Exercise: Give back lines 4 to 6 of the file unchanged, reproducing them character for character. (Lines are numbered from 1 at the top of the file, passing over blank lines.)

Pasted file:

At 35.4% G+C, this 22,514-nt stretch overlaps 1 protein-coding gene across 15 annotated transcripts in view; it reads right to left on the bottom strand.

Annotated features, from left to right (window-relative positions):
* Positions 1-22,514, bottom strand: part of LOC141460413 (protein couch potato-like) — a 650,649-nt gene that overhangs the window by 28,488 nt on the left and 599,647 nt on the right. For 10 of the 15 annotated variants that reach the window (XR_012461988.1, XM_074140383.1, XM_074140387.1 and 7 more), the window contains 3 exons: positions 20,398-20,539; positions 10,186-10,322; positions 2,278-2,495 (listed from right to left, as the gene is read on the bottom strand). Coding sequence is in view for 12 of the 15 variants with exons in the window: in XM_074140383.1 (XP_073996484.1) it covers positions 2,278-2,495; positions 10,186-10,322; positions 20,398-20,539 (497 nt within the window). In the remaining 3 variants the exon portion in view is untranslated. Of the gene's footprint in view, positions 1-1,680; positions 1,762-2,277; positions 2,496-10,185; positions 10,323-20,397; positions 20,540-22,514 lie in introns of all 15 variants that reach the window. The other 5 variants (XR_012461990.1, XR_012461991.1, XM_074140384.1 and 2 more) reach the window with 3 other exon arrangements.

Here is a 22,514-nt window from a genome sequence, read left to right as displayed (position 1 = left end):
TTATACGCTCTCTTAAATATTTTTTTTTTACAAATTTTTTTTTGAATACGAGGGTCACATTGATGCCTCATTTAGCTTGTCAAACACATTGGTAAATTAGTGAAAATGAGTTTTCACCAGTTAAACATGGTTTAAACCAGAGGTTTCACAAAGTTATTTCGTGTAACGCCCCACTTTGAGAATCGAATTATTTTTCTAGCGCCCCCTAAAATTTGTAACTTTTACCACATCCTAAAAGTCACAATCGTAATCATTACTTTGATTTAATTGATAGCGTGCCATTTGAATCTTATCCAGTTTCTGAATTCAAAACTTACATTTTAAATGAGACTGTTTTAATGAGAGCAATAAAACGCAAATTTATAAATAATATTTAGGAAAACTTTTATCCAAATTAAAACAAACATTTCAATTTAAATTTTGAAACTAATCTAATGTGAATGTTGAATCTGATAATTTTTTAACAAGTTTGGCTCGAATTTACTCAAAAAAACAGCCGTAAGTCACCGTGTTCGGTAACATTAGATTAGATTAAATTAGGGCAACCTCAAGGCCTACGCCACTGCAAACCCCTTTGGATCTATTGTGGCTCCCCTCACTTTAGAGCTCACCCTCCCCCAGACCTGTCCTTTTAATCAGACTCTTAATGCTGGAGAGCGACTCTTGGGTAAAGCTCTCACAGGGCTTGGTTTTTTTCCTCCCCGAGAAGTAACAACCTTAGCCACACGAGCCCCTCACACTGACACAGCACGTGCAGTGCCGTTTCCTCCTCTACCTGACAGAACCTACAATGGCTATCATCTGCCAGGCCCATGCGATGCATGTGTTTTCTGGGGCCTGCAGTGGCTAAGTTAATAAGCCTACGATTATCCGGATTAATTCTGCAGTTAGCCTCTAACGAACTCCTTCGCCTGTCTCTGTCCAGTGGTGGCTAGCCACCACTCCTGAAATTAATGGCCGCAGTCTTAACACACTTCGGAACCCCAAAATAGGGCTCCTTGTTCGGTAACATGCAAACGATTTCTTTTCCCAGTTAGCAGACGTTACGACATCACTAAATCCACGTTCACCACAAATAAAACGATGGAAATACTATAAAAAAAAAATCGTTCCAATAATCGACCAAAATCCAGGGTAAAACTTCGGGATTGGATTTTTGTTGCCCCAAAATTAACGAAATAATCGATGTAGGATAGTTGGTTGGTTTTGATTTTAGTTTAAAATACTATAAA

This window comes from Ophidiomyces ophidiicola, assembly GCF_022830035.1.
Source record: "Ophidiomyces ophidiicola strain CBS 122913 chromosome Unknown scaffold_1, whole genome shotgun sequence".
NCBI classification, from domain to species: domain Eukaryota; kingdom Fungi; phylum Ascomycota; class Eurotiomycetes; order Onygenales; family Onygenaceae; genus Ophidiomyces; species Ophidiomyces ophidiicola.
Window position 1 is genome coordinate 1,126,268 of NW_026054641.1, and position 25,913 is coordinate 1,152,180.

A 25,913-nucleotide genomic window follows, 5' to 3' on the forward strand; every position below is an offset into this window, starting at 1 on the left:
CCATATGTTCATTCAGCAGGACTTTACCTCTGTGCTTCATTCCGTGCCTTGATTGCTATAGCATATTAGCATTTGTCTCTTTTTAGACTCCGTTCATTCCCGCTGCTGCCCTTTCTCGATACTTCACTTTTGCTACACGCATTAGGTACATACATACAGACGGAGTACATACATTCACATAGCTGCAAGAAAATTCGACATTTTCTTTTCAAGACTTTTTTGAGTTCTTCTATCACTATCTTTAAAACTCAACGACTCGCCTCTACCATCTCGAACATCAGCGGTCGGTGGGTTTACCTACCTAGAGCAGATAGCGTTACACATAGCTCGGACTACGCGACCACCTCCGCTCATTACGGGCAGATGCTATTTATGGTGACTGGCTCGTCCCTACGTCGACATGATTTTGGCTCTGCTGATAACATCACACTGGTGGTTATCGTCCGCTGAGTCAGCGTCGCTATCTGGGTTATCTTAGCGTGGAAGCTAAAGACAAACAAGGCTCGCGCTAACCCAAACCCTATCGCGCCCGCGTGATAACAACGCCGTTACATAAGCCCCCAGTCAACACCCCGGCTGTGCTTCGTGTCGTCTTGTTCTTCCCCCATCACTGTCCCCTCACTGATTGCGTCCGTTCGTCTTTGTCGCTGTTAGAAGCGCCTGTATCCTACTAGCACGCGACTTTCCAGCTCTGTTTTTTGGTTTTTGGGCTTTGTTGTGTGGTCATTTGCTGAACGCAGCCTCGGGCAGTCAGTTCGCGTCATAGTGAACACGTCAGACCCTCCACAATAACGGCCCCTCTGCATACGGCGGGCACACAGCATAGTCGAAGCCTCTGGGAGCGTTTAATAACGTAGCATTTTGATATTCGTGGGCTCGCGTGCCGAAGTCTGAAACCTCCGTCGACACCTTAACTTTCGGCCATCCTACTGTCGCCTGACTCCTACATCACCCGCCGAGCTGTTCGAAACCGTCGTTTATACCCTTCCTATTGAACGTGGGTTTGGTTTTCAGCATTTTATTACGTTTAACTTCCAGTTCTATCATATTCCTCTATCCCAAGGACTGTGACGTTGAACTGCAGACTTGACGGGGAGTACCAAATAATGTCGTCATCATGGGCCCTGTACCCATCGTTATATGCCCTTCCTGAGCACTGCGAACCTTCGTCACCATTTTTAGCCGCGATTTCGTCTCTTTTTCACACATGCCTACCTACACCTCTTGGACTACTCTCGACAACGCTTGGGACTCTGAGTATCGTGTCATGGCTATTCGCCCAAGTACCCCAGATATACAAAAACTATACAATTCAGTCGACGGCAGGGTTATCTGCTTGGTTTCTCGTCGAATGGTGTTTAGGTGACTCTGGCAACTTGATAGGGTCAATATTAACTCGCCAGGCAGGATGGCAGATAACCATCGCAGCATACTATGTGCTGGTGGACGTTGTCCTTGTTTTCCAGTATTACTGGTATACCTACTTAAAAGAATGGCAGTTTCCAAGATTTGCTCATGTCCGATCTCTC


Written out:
Here is a 22,514-nt window from a genome sequence, read left to right as displayed (position 1 = left end):
TTATACGCTCTCTTAAATATTTTTTTTTTACAAATTTTTTTTTGAATACGAGGGTCACATTGATGCCTCATTTAGCTTGTCAAACACATTGGTAAATTAGTGAAAATGAGTTTTCACCAGTTAAACATGGTTTAAACCAGAGGTTTCACAAAGTTATTTCGTGTAACGCCCCACTTTGAGAATCGAATTATTTTTCTAGCGCCCCCTAAAATTTGTAACTTTTACCACATCCTAAAAGTCACAATCGTAATCATTACTTTGATTTAATTGATAGCGTGCCATTTGAATCTTATCCAGTTTCTGAATTCAAAACTTACATTTTAAATGAGACTGTTTTAATGAGAGCAATAAAACGCAAATTTATAAATAATATTTAGGAAAACTTTTATCCAAATTAAAACAAACATTTCAATTTAAATTTTGAAACTAATCTAATGTGAATGTTGAATCTGATAATTTTTTAACAAGTTTGGCTCGAATTTACTCAAAAAAACAGCCGTAAGTCACCGTGTTCGGTAACATTAGATTAGATTAAATTAGGGCAACCTCAAGGCCTACGCCACTGCAAACCCCTTTGGATCTATTGTGGCTCCCCTCACTTTAGAGCTCACCCTCCCCCAGACCTGTCCTTTTAATCAGACTCTTAATGCTGGAGAGCGACTCTTGGGTAAAGCTCTCACAGGGCTTGGTTTTTTTCCTCCCCGAGAAGTAACAACCTTAGCCACACGAGCCCCTCACACTGACACAGCACGTGCAGTGCCGTTTCCTCCTCTACCTGACAGAACCTACAATGGCTATCATCTGCCAGGCCCATGCGATGCATGTGTTTTCTGGGGCCTGCAGTGGCTAAGTTAATAAGCCTACGATTATCCGGATTAATTCTGCAGTTAGCCTCTAACGAACTCCTTCGCCTGTCTCTGTCCAGTGGTGGCTAGCCACCACTCCTGAAATTAATGGCCGCAGTCTTAACACACTTCGGAACCCCAAAATAGGGCTCCTTGTTCGGTAACATGCAAACGATTTCTTTTCCCAGTTAGCAGACGTTACGACATCACTAAATCCACGTTCACCACAAATAAAACGATGGAAATACTATAAAAAAAAAATCGTTCCAATAATCGACCAAAATCCAGGGTAAAACTTCGGGATTGGATTTTTGTTGCCCCAAAATTAACGAAATAATCGATGTAGGATAGTTGGTTGGTTTTGATTTTAGTTTAAAATACTATAAA

This window comes from Ophidiomyces ophidiicola, assembly GCF_022830035.1.